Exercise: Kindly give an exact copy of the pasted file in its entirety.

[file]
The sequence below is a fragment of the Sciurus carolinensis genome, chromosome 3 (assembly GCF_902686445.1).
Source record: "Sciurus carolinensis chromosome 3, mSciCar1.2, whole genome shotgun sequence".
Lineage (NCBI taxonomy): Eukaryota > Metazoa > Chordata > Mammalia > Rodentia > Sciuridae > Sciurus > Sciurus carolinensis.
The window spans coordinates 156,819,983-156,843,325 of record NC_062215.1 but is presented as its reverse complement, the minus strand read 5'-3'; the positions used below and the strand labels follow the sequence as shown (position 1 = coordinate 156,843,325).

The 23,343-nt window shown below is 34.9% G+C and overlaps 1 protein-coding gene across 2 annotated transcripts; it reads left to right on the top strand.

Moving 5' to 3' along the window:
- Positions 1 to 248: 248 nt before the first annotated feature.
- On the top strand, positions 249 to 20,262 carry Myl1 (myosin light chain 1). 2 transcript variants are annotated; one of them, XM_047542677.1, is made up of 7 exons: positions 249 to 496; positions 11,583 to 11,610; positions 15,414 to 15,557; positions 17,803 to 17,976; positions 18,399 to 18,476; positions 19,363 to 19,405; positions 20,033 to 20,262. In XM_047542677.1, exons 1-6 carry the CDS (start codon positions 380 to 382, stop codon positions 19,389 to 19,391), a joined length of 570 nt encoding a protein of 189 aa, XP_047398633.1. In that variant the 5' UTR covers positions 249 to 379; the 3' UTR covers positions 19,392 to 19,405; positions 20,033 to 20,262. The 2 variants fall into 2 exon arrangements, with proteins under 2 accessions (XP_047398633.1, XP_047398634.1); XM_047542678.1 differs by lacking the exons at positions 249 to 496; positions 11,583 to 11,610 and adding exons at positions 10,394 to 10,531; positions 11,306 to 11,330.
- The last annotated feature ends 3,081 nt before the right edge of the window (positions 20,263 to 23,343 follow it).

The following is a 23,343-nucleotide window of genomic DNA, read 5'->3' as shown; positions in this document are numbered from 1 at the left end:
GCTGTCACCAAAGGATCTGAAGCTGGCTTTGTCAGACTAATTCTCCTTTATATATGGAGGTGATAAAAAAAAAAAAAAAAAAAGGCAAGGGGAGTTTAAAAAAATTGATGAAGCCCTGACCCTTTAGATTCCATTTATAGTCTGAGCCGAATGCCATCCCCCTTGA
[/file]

The sequence below is a fragment of the Sciurus carolinensis genome, chromosome 3 (assembly GCF_902686445.1).
Source record: "Sciurus carolinensis chromosome 3, mSciCar1.2, whole genome shotgun sequence".
Lineage (NCBI taxonomy): Eukaryota > Metazoa > Chordata > Mammalia > Rodentia > Sciuridae > Sciurus > Sciurus carolinensis.
The window spans coordinates 156,819,983-156,843,325 of record NC_062215.1 but is presented as its reverse complement, the minus strand read 5'-3'; the positions used below and the strand labels follow the sequence as shown (position 1 = coordinate 156,843,325).

The 23,343-nt window shown below is 34.9% G+C and overlaps 1 protein-coding gene across 2 annotated transcripts; it reads left to right on the top strand.

Moving 5' to 3' along the window:
- Positions 1 to 248: 248 nt before the first annotated feature.
- On the top strand, positions 249 to 20,262 carry Myl1 (myosin light chain 1). 2 transcript variants are annotated; one of them, XM_047542677.1, is made up of 7 exons: positions 249 to 496; positions 11,583 to 11,610; positions 15,414 to 15,557; positions 17,803 to 17,976; positions 18,399 to 18,476; positions 19,363 to 19,405; positions 20,033 to 20,262. In XM_047542677.1, exons 1-6 carry the CDS (start codon positions 380 to 382, stop codon positions 19,389 to 19,391), a joined length of 570 nt encoding a protein of 189 aa, XP_047398633.1. In that variant the 5' UTR covers positions 249 to 379; the 3' UTR covers positions 19,392 to 19,405; positions 20,033 to 20,262. The 2 variants fall into 2 exon arrangements, with proteins under 2 accessions (XP_047398633.1, XP_047398634.1); XM_047542678.1 differs by lacking the exons at positions 249 to 496; positions 11,583 to 11,610 and adding exons at positions 10,394 to 10,531; positions 11,306 to 11,330.
- The last annotated feature ends 3,081 nt before the right edge of the window (positions 20,263 to 23,343 follow it).

The following is a 23,343-nucleotide window of genomic DNA, read 5'->3' as shown; positions in this document are numbered from 1 at the left end:
GCTGTCACCAAAGGATCTGAAGCTGGCTTTGTCAGACTAATTCTCCTTTATATATGGAGGTGATAAAAAAAAAAAAAAAAAAAGGCAAGGGGAGTTTAAAAAAATTGATGAAGCCCTGACCCTTTAGATTCCATTTATAGTCTGAGCCGAATGCCATCCCCCTTGA